Tag Archives: living history

Images from the Living History Tour

22 Sep

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I had a chance Saturday afternoon to pop by Webster Union Cemetery and catch the final half hour of the Living History Tour sponsored by the cemetery and the Webster Museum.

The event was an opportunity for local history buffs to “meet” and chat with several of Webster’s citizens from olden times, portrayed by museum volunteers. They included John Fielding Whiting, Charles and Sabrina Wright, Helen Tompkins, Mark Curtice, Mae Strowger Wright, Jennie Strowger Woodhull, and Abram and Patience Woodhull Foster.

The event’s organizers were positively giddy about how successful the day was. They estimated about 100 people — adults and children — visited the tour’s half dozen or so stops, taking photos and videos, and listening intently to the actors.

The gorgeous first-day-of-autumn weather might have had something to do with the large turnout, but I like to think there are simply a lot of people here in town who care about our local history. I’m sorry that I wasn’t able to attend the entire tour, but am hoping that the Webster Museum will consider doing another one of these next year.

By then, the volunteers’ voices will have rebounded, after their non-stop afternoon of talking.

Here’s a short slide show of some of those volunteers.

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History, miniatures and music

14 Sep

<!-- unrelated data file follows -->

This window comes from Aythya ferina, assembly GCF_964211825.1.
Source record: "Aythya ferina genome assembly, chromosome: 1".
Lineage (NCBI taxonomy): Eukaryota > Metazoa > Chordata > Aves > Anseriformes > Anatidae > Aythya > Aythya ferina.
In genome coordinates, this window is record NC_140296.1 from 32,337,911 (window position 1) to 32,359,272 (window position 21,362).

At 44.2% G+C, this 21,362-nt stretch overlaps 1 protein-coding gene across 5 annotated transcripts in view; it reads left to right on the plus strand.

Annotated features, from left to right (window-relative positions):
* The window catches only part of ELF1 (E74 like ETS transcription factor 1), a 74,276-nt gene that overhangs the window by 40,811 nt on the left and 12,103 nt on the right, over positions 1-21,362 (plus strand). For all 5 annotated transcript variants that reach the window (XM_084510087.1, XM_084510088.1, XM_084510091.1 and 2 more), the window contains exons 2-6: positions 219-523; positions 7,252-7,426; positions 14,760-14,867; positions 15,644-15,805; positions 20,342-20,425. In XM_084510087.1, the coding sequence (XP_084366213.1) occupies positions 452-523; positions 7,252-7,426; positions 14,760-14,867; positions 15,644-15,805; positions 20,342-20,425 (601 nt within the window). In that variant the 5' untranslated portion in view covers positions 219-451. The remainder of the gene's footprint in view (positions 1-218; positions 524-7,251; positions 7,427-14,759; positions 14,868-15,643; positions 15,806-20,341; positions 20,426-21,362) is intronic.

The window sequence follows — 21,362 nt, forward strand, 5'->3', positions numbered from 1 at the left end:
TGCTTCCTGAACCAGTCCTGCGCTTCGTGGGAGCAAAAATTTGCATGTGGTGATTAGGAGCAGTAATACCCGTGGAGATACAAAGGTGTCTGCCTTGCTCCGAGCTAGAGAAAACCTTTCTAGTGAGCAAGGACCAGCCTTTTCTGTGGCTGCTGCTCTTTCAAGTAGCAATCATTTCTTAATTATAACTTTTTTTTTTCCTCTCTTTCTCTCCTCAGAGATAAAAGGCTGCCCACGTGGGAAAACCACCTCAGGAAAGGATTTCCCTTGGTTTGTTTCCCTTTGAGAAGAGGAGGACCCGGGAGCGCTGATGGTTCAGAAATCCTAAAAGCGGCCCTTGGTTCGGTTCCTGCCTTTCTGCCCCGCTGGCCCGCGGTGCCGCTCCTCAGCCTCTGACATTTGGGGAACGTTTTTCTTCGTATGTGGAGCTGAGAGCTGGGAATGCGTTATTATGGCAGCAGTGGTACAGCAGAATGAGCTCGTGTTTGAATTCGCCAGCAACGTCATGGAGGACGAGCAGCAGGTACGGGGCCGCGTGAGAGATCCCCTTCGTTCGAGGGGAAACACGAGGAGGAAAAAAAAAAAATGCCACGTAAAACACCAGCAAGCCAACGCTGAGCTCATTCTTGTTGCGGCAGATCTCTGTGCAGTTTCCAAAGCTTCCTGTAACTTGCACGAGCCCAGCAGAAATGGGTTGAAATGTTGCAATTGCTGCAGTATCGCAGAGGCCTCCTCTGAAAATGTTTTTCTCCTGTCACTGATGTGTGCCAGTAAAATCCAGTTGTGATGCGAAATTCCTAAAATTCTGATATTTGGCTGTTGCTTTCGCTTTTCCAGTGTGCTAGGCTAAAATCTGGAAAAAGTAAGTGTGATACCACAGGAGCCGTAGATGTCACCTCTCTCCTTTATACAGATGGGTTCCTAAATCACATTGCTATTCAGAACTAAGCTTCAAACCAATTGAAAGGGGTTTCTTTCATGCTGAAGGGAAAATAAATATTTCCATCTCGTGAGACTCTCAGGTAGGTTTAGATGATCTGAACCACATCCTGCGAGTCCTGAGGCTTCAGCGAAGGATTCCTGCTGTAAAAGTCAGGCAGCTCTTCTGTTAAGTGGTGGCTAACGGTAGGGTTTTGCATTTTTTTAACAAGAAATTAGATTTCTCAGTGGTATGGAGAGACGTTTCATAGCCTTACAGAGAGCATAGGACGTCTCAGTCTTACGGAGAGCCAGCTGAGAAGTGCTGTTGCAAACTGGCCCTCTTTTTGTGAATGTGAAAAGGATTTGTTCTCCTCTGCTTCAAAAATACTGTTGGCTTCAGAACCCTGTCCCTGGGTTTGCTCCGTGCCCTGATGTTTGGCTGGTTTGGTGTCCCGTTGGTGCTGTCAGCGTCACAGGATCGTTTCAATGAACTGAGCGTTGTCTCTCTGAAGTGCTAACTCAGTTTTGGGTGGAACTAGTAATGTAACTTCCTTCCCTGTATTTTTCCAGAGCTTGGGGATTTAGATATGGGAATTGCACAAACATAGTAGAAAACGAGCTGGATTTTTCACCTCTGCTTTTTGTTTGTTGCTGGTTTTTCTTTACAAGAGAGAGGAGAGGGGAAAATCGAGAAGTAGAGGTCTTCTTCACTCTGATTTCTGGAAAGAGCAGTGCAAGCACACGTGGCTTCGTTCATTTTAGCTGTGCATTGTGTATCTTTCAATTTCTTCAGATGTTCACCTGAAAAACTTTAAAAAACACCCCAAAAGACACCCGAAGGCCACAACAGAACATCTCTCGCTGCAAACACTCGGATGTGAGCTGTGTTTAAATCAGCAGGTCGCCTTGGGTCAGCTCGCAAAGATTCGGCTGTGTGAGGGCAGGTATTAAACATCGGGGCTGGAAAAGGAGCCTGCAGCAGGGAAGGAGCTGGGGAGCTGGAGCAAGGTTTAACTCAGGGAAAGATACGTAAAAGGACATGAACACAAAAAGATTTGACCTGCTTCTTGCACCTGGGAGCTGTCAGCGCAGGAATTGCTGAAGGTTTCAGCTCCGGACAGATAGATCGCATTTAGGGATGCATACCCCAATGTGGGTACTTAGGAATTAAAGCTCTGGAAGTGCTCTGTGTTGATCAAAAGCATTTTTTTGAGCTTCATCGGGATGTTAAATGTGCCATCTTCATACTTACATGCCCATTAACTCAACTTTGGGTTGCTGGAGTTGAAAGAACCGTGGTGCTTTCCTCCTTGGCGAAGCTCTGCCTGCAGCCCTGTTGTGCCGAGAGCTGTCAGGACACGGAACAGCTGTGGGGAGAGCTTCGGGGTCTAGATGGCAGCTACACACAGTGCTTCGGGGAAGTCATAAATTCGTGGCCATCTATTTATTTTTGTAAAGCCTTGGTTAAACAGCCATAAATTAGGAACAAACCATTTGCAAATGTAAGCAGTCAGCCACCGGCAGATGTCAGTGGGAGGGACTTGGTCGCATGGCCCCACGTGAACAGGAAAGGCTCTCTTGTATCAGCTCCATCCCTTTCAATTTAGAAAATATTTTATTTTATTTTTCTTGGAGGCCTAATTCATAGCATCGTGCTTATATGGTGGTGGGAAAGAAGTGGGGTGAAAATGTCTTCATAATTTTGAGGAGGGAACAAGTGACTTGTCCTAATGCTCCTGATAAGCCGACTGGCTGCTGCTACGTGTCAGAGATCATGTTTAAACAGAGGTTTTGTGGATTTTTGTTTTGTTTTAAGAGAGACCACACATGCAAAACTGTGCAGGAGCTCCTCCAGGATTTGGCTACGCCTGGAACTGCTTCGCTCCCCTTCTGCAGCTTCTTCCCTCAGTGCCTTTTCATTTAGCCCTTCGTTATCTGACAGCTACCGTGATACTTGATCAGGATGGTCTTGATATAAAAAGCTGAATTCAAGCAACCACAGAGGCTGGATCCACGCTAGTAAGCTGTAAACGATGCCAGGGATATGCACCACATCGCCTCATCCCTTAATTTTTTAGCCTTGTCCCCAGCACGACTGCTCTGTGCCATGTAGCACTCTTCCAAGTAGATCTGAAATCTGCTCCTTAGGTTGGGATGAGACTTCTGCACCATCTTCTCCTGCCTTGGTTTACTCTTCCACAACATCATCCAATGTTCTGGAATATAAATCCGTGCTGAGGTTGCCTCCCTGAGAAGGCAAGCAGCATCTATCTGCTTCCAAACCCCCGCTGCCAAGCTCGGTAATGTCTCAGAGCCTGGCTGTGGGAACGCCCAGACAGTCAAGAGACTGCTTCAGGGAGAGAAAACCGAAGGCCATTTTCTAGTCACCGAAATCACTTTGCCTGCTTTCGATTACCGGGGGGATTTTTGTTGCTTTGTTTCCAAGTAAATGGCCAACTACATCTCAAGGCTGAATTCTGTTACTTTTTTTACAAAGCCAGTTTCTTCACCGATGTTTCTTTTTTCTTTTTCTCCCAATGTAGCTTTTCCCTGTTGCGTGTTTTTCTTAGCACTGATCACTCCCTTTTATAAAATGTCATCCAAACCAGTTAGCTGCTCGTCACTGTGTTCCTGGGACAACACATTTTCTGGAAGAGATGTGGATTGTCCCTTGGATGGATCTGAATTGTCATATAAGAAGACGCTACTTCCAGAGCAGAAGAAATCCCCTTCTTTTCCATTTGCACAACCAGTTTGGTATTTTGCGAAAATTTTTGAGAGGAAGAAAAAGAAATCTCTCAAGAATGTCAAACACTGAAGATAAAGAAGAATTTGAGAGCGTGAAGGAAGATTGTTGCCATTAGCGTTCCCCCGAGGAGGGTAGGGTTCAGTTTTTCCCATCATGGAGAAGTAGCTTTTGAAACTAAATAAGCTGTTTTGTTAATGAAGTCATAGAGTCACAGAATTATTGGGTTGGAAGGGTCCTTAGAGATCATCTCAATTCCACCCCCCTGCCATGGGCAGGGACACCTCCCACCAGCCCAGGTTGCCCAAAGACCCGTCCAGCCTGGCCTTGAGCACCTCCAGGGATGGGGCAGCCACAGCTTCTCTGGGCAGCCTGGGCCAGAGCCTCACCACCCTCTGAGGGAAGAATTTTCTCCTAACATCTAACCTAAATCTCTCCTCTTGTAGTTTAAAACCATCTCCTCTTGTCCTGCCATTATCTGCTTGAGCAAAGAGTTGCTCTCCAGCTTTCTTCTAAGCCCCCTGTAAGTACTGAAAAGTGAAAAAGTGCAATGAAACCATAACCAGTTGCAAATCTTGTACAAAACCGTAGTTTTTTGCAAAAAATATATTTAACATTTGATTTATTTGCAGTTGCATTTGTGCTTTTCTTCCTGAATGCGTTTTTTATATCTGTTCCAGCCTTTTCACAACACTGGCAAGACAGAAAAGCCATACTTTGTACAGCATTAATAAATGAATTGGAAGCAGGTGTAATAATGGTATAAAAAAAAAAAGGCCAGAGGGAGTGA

Three really cool events are coming up next weekend, and I want to give you a heads-up about them now so you can get them on your calendar.

museum tour

First, on Saturday Sept. 22, the Webster Museum and the Webster Union Cemetery are joining forces for a Living History Tour at the cemetery.

The tour, which takes place from 1 to 4 p.m., will introduce you to several of Webster’s citizens from the past, played by museum volunteers. You’ll hear their stories and be able to ask questions about what their lives were like back when our town was young.

Click here to read a more detailed blog about the event, including the people you will be meeting. Webster Union Cemetery is located at 345 Webster Road (Rt. 250 at Woodhull). A $5 donation would be appreciated.

On Sunday Sept. 23, ROC City Scale Modelers will host their 37th annual ROCON scale model show and contest, from 10 a.m. to 4 p.m. at the Webster Recreation Center, 1350 Chiyoda Drive.

If you’re even a lukewarm fan of scale models, you have to see this show. The Rec Center’s gymnasium is lined with tables displaying hundreds upon hundreds of miniatures including aircraft, auto, armor, figures, ships, juniors, fantasy and more. For those who choose to enter models, the cost is $10 for 1-3 entries for adult modelers, $2 for each additional model, and $1 each for junior entry (15 years and under). You can register when you get there.

For those who simply enjoy modeling as a hobby, there are also a lot of vendors at this event offering the latest books and gadgets. Basically, it’s a modeler’s paradise.

Once again, ROCON 37 will take place Sunday Sept. 23 from 10 a.m. to 4 p.m. at the Webster Recreation Center, 1350 Chiyoda Drive. General admission is $5 and children under 12 are free.  Click here for more information

 

rhapsody

Finally, how about extending your weekend with a song?

On Monday Sept. 24, Webster’s own Rochester Rhapsody will be holding open rehearsals for women of all ages.